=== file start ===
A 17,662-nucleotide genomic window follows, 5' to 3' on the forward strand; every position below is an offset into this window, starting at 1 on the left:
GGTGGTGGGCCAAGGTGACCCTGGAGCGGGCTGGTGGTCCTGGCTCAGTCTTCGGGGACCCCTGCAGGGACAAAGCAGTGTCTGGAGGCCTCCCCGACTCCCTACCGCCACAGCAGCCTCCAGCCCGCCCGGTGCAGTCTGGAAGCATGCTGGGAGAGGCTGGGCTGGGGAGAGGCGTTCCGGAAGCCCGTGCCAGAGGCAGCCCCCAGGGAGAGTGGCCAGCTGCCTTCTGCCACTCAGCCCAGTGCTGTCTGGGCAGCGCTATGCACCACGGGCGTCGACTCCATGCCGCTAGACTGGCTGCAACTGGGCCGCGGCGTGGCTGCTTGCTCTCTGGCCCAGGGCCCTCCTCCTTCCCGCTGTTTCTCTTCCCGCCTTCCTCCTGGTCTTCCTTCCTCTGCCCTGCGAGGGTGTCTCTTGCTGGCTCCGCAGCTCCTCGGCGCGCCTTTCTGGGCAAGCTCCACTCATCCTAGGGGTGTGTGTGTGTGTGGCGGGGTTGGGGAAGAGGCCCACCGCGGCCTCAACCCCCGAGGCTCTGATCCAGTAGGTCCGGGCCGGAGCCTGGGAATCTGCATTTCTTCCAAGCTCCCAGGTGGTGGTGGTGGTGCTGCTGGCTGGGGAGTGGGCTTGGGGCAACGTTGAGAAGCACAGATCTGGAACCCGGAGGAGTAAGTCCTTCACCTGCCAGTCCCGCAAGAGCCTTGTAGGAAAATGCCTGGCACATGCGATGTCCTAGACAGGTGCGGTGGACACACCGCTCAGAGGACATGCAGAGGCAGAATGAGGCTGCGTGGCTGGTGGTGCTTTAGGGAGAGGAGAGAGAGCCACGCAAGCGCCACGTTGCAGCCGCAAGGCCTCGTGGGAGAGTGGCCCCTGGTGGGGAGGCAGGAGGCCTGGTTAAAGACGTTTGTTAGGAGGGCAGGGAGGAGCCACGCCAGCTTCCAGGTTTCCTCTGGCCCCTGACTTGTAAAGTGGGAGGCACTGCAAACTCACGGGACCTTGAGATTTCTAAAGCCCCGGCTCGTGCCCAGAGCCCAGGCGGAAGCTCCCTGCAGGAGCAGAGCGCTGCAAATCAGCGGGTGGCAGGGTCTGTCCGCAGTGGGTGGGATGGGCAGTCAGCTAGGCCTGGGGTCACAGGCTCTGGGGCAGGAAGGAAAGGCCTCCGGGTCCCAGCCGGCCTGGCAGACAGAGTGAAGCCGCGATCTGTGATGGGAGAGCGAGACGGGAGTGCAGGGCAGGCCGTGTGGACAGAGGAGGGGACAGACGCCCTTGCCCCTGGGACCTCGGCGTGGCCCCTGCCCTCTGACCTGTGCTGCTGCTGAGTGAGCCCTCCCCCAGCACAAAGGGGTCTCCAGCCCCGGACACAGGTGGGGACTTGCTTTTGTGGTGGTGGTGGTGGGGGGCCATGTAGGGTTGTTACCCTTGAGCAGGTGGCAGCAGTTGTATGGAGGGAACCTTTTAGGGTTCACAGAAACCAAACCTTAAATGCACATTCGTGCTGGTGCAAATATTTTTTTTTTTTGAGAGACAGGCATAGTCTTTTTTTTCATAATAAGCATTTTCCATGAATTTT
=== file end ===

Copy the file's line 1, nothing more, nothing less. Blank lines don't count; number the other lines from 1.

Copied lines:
A 17,662-nucleotide genomic window follows, 5' to 3' on the forward strand; every position below is an offset into this window, starting at 1 on the left: